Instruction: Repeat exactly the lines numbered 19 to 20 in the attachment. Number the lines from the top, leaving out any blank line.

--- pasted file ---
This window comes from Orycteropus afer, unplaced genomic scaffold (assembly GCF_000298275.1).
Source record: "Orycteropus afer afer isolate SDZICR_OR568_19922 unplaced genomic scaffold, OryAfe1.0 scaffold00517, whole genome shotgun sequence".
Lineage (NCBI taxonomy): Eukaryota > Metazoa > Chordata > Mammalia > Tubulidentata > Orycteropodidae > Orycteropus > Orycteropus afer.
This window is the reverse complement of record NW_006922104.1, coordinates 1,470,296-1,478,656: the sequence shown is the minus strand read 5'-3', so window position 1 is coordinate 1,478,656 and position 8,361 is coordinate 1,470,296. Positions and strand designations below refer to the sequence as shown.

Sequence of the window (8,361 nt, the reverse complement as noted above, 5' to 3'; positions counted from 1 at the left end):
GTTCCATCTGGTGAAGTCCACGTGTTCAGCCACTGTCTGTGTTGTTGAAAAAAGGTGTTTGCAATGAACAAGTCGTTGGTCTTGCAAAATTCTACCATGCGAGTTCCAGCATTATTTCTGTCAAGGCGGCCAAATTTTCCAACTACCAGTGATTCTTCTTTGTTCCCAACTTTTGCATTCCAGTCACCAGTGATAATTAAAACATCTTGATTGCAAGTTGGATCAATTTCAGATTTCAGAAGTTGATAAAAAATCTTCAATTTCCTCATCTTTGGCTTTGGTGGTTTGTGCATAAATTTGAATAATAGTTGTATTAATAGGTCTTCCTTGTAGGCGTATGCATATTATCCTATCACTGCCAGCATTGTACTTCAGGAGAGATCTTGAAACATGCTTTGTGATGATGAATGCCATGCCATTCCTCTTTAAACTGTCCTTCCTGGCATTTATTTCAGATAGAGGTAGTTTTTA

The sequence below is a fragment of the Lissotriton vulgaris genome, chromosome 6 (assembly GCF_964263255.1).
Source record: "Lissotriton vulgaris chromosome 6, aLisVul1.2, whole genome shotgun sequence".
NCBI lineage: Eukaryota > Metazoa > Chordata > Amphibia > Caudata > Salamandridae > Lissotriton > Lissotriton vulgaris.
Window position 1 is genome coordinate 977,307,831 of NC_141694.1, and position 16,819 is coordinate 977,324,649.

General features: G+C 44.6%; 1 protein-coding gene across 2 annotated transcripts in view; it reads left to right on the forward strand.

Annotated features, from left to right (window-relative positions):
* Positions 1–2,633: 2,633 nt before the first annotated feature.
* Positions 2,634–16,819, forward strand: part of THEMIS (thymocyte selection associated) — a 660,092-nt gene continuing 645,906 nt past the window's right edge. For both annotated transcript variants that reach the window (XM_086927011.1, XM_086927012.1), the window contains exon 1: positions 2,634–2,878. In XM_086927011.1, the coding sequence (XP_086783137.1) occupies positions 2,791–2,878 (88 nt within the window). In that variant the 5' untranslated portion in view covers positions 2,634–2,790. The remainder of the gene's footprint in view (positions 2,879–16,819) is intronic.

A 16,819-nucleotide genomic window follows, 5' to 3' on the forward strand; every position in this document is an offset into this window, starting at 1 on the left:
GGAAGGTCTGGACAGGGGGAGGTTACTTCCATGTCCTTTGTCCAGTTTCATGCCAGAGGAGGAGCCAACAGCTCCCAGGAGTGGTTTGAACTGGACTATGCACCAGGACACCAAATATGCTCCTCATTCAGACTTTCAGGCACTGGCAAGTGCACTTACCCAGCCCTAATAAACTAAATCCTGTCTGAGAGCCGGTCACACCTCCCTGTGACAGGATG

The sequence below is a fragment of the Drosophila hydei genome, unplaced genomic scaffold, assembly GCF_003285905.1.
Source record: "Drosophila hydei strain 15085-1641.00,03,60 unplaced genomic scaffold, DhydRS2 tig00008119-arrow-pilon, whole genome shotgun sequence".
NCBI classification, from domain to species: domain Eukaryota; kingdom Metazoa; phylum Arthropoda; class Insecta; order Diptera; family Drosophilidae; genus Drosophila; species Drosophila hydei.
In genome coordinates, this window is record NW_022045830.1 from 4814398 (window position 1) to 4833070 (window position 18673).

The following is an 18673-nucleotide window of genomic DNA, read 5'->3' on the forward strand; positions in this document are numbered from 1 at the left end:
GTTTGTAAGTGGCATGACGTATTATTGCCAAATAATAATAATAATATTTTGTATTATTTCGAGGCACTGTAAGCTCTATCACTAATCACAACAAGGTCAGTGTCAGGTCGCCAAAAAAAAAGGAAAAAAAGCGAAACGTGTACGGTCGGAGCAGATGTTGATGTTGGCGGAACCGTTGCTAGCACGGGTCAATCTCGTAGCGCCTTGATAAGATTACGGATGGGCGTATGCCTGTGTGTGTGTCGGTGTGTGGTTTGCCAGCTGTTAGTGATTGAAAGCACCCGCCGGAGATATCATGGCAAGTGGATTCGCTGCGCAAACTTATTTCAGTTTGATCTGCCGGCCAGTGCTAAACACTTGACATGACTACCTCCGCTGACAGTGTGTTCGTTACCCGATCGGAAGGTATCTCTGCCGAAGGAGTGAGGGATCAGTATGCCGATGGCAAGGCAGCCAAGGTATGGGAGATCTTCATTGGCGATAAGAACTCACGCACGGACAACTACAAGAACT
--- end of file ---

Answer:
NCBI classification, from domain to species: domain Eukaryota; kingdom Metazoa; phylum Arthropoda; class Insecta; order Diptera; family Drosophilidae; genus Drosophila; species Drosophila hydei.
In genome coordinates, this window is record NW_022045830.1 from 4814398 (window position 1) to 4833070 (window position 18673).